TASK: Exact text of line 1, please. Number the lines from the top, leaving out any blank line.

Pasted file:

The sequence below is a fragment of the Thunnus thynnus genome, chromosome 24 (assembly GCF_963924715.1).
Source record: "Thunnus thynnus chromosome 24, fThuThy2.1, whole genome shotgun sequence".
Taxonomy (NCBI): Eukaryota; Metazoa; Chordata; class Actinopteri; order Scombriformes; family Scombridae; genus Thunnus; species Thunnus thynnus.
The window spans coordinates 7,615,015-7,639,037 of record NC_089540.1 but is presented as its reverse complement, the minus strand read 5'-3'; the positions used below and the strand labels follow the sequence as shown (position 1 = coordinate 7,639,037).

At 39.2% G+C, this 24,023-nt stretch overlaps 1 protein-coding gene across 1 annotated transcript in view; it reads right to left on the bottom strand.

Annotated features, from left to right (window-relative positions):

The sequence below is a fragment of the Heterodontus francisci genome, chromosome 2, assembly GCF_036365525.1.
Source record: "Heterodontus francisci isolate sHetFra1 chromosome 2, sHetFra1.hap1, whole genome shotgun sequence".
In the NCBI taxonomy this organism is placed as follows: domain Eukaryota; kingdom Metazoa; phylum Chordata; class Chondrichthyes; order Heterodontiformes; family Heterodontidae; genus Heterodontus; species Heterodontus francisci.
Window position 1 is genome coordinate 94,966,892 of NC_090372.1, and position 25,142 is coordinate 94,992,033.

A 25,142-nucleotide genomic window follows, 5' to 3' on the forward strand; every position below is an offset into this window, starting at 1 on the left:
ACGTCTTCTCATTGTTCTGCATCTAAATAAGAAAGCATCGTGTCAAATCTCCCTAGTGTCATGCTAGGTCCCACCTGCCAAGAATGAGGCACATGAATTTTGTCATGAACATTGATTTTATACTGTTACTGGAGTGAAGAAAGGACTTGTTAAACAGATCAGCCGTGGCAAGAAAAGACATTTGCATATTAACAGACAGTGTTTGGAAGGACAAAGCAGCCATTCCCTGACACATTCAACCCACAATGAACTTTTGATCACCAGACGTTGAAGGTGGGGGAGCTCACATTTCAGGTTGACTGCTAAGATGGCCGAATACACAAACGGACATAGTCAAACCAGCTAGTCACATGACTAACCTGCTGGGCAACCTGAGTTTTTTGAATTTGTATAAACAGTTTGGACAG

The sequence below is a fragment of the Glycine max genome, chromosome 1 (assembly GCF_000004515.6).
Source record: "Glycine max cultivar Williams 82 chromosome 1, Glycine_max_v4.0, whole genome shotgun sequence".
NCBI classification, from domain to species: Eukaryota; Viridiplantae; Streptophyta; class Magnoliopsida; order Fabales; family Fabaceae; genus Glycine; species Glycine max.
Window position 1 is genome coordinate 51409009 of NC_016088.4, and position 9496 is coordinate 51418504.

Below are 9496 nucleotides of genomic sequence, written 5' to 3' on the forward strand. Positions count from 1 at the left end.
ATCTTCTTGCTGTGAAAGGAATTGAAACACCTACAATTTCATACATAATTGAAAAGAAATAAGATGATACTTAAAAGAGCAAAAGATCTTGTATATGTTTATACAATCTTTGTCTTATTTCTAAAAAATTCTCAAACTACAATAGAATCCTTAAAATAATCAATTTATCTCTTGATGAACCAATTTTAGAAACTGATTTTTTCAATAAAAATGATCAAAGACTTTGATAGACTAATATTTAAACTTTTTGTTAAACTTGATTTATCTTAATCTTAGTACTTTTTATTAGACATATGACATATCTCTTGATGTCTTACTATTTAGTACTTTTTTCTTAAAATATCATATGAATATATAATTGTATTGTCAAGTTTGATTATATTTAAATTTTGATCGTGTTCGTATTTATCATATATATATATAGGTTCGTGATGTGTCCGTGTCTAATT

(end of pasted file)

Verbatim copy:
The sequence below is a fragment of the Thunnus thynnus genome, chromosome 24 (assembly GCF_963924715.1).